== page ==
AUSTIN — Honoring “the sheepdogs of your community,” Sutherland Springs hero Stephen Willeford was the keynote speaker at a pro-Second Amendment rally and open-carry walk held at the south gate of Texas Capitol.
The occasion: Texas Gov. Greg Abbott this morning convened the first meeting of the Texas Safety Commission to find ways to prevent mass shootings such as the one in Sutherland Springs and recently in El Paso. This on top of the Domestic Terrorism Task Force announced last week.
A list of participants did not originally contain any pro-Second Amendment advocates, though a representative from the Texas State Rifle Association was later added.
“The State of Texas will not relent in its effort to help the El Paso community heal and keep all Texans safe,” Abbott said in a press release. “The Texas Safety Commission will bring together experts and community leaders to develop an action plan to combat threats of domestic terrorism, root out extremist ideologies, and address the link between mental health challenges and gun violence in our communities. By working together, we will we ensure a safe and secure future for all Texans.”
The inaugural roundtable meeting is closed to the public.
Gun Owners of America of Texas, which hosted the event at the Texas Capitol, is concerned that previously proposed “red flag laws” and mental health profiling could restrict Second Amendment freedoms, and that without the Fourth Amendment’s guarantee of Due Process. A similar roundtable set by the Governor following the Santa Fe, Texas, massacre led to mental health reforms in the recently concluded legislative session.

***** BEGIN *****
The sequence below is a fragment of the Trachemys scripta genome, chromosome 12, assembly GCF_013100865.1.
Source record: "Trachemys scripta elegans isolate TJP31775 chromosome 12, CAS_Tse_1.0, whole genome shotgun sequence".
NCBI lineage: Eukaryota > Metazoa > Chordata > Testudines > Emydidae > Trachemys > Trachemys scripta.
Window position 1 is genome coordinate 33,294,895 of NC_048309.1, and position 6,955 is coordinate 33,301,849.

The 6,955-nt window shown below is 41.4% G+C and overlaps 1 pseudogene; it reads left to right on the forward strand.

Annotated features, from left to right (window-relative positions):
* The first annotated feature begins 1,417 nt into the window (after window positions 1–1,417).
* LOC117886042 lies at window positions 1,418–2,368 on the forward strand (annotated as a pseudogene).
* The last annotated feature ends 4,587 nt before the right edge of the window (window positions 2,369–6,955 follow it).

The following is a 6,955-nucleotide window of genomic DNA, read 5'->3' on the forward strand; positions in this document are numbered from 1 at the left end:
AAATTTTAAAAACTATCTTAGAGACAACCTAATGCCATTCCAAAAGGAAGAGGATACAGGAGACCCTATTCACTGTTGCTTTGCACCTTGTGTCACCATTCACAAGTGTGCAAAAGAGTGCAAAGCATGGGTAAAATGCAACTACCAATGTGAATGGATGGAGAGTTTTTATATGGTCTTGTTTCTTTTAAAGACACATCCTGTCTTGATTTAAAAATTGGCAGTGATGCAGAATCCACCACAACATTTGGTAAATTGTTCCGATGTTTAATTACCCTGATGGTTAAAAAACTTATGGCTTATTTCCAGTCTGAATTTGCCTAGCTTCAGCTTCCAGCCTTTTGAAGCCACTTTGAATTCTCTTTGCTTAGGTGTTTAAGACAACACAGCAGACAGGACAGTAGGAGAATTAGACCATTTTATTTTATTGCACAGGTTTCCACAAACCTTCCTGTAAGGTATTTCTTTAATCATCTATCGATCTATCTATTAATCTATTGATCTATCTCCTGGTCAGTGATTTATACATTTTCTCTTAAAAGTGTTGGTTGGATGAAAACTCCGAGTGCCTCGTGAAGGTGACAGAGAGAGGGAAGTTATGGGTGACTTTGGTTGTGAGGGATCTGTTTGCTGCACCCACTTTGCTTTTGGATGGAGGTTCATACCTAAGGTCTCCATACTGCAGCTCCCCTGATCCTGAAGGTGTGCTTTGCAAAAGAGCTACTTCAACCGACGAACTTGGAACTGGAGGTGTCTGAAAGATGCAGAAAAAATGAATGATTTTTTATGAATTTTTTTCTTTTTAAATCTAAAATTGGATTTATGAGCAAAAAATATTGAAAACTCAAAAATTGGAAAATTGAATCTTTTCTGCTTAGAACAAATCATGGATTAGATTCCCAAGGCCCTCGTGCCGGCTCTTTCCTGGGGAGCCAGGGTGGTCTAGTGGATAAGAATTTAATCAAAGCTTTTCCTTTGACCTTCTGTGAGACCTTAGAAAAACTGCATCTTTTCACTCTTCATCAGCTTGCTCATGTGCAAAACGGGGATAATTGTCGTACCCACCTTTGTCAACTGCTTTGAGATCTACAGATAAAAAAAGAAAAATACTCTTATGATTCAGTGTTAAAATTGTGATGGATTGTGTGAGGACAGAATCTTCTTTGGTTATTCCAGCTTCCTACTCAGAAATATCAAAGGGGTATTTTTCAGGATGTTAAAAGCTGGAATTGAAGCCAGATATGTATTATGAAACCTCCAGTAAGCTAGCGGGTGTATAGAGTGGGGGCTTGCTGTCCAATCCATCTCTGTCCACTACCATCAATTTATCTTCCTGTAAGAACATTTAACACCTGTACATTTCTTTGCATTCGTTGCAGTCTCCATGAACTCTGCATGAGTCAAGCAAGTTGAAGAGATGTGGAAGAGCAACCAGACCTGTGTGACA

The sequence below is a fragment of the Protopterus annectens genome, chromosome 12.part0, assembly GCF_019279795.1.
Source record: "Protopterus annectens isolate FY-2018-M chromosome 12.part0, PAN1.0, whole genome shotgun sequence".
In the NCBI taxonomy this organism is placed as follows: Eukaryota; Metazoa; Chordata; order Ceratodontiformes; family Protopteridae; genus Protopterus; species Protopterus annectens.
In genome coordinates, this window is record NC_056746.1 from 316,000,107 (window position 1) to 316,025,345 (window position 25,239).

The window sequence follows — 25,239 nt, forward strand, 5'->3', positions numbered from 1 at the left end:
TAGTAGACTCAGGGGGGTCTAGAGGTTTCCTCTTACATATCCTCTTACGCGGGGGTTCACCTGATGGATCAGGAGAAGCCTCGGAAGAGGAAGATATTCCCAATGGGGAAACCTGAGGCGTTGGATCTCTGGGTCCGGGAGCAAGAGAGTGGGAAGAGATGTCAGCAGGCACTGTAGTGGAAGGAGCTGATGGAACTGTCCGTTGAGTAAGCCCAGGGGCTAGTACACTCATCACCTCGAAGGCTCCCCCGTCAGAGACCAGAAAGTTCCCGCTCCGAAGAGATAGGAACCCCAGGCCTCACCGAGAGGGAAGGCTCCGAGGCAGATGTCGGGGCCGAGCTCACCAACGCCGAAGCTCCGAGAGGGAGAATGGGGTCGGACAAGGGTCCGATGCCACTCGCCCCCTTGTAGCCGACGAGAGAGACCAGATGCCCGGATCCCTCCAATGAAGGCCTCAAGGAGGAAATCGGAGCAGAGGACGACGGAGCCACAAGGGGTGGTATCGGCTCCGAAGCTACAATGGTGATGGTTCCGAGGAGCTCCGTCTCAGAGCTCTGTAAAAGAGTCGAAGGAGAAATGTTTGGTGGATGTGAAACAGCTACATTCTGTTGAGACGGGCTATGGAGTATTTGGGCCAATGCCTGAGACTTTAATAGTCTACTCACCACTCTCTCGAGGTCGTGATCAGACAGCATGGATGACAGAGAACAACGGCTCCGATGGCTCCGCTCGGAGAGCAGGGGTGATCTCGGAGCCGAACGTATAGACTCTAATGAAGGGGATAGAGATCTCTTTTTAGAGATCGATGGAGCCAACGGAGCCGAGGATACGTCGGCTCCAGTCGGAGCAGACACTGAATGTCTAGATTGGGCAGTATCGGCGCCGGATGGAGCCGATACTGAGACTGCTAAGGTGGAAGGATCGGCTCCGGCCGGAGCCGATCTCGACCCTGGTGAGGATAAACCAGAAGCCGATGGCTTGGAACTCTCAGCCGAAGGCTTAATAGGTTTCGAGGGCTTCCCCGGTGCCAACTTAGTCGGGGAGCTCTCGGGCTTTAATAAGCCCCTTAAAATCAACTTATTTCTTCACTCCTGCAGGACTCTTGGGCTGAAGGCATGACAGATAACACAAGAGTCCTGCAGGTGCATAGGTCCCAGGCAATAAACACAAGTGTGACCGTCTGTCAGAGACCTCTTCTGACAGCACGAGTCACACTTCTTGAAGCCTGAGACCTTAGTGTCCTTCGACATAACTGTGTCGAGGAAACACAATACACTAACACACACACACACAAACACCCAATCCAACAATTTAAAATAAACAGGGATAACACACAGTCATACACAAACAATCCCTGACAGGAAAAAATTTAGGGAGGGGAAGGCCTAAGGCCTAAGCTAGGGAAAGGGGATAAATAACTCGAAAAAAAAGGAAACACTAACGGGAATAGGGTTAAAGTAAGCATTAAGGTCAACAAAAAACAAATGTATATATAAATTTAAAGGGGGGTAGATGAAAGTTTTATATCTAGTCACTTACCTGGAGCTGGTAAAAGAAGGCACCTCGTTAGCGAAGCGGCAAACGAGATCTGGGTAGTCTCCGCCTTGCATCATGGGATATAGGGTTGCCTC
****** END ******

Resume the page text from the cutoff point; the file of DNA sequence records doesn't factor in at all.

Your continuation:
“Gun owners are done,” Willeford said. “We don’t want any more restrictions. Gun restrictions do not stop the bad guys.”
In his speech, Willeford said he is “no more different than anyone up here,” pointing to the 40 persons standing behind a music stand doubling as a lectern for the press conference.
On Nov. 5, 2017, Willeford, who had taken cover behind a truck outside the Sutherland Springs Baptist Church building, shot the shooter with his AR-15 rifle, hitting the killer in the leg and upper left torso underneath tactical shielding. The shooter dropped his rifle and fired back with a handgun, fleeing in a Ford Explorer. Willeford fired another round before joining neighbor Johnnie Langendorff in vehicular pursuit of the shooter for several minutes up to near 100 miles per hour. The shooter veered off the road due to bleeding injuries and died in his Explorer.
“We as gun owners in this nation have our backs against the wall. We keep giving and giving, but nothing stops a bad guy from getting a gun,” Willeford said. “… When I ran across the street and faced a shooter that murdered 26 of my community members and friends, the difference was good versus evil. That man was evil, and there was no denying that.”
A protester chimed in following the body of Willeford’s speech, and a failed attempt at a “USA-USA” chant. The protester insisted guns and access to them must be restricted. “… There are more guns in the United States than anywhere in the world,” he said. He repeatedly asked “do I have to live that way?” assuming the proliferation of guns equals an increase in violence and mass killings.
“Because that’s the world we live in today,” was one of Willeford’s replies.
Willeford added that it takes five to seven minutes for police to arrive in a community such as Sutherland Springs. The protester countered that it took 30 seconds for the Dayton, Ohio, shooter to kill nine people.
Willeford continued to speak the protester after the event, until a question about abortion frustrated the protester and he left. Other protesters quietly held signs — one of whom was topless.
“Please give more airtime to the stories of heroes who save lives … and don’t bother giving airtime to despicable murderers,” Rachel Malone of Gun Owners of America urged the members of the press.